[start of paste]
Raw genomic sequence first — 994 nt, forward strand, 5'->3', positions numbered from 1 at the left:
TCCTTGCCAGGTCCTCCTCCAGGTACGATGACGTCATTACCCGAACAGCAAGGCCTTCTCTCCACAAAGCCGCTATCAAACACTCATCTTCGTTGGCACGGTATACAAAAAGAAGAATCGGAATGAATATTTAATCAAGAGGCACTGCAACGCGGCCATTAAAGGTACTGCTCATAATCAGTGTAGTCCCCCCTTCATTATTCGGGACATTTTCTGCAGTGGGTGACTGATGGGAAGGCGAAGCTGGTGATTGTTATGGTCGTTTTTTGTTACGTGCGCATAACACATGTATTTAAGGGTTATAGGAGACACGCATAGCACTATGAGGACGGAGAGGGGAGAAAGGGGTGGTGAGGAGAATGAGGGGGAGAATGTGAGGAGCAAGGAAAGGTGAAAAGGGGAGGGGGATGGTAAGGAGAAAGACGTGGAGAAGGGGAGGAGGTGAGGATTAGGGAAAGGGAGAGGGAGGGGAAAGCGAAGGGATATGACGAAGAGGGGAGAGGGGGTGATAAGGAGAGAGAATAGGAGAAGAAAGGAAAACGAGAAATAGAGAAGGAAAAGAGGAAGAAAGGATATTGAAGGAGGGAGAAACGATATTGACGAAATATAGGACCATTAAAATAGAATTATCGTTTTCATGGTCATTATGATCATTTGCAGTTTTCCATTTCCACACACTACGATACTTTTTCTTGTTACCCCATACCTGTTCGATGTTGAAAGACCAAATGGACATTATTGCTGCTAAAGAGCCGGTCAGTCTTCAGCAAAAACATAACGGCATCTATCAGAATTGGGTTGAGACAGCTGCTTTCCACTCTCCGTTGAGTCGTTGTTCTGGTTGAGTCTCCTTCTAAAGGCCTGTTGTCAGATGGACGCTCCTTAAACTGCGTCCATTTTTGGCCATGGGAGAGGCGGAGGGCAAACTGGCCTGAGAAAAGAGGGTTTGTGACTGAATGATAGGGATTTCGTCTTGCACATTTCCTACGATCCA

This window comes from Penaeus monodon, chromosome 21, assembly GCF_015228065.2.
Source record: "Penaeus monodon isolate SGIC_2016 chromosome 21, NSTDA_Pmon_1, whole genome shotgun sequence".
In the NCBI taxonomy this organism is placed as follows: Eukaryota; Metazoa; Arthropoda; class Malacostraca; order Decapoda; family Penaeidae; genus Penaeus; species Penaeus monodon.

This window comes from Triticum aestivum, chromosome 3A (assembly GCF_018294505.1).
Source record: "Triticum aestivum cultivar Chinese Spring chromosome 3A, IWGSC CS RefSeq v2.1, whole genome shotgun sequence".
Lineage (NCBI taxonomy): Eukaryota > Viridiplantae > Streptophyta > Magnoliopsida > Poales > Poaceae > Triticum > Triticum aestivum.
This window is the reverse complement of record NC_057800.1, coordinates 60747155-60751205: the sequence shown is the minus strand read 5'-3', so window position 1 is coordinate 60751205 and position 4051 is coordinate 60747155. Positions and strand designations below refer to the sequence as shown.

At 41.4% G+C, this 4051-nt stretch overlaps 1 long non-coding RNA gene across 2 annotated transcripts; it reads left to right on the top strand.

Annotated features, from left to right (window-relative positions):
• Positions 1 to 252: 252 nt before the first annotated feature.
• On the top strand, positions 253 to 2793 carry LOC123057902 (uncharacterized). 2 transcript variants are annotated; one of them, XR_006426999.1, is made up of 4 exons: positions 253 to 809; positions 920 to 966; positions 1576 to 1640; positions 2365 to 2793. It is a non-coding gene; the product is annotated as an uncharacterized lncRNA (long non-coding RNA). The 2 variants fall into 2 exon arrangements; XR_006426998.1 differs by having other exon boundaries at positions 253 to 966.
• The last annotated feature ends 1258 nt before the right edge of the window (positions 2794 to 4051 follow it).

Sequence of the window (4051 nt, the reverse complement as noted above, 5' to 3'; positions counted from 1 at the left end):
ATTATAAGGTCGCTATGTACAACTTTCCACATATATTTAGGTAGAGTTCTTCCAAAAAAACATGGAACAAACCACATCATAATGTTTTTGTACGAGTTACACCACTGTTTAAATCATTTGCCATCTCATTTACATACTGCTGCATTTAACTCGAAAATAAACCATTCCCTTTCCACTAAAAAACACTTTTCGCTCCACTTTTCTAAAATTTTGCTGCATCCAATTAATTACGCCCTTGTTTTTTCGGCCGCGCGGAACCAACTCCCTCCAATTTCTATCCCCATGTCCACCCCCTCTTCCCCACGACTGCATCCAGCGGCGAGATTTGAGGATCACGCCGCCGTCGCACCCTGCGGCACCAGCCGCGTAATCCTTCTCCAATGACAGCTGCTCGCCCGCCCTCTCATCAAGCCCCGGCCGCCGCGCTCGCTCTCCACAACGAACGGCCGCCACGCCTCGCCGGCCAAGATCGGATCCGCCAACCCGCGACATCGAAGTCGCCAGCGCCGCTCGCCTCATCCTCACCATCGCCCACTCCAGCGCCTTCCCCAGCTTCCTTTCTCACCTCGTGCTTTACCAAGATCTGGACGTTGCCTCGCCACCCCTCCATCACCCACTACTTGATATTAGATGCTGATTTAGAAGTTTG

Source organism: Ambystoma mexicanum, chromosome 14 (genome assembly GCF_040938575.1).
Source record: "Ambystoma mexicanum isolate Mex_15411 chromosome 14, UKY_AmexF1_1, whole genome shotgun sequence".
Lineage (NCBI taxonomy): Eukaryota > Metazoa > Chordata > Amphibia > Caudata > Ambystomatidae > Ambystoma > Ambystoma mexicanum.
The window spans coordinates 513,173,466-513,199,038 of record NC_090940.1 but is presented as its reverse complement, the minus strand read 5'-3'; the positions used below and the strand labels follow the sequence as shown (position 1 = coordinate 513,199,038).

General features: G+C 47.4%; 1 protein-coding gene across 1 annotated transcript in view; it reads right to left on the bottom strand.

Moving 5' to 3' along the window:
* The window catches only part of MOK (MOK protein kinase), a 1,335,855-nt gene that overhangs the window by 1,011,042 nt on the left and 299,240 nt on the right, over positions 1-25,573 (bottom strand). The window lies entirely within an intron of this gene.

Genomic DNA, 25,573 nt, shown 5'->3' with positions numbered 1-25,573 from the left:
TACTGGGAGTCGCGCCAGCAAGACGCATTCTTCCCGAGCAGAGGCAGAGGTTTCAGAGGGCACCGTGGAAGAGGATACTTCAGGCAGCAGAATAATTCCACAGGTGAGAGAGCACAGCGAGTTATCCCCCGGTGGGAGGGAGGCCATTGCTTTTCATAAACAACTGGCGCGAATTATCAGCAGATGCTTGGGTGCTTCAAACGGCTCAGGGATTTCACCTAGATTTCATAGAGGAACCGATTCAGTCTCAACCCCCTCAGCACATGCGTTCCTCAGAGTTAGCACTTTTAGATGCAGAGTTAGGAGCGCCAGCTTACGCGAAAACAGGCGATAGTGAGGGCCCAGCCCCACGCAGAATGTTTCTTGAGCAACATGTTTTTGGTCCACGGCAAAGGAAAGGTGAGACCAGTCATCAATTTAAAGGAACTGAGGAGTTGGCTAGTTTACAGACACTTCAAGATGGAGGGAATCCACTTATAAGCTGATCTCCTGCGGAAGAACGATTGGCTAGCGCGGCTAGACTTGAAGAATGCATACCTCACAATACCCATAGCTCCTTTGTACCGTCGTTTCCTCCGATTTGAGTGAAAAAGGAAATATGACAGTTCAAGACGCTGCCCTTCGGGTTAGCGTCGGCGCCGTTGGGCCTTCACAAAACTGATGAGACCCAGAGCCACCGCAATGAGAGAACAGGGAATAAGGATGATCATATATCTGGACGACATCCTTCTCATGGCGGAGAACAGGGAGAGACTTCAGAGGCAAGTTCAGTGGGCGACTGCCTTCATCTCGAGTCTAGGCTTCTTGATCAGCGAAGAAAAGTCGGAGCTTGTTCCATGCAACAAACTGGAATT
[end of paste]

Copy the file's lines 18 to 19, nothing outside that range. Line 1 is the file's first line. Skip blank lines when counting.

Source record: "Ambystoma mexicanum isolate Mex_15411 chromosome 14, UKY_AmexF1_1, whole genome shotgun sequence".
Lineage (NCBI taxonomy): Eukaryota > Metazoa > Chordata > Amphibia > Caudata > Ambystomatidae > Ambystoma > Ambystoma mexicanum.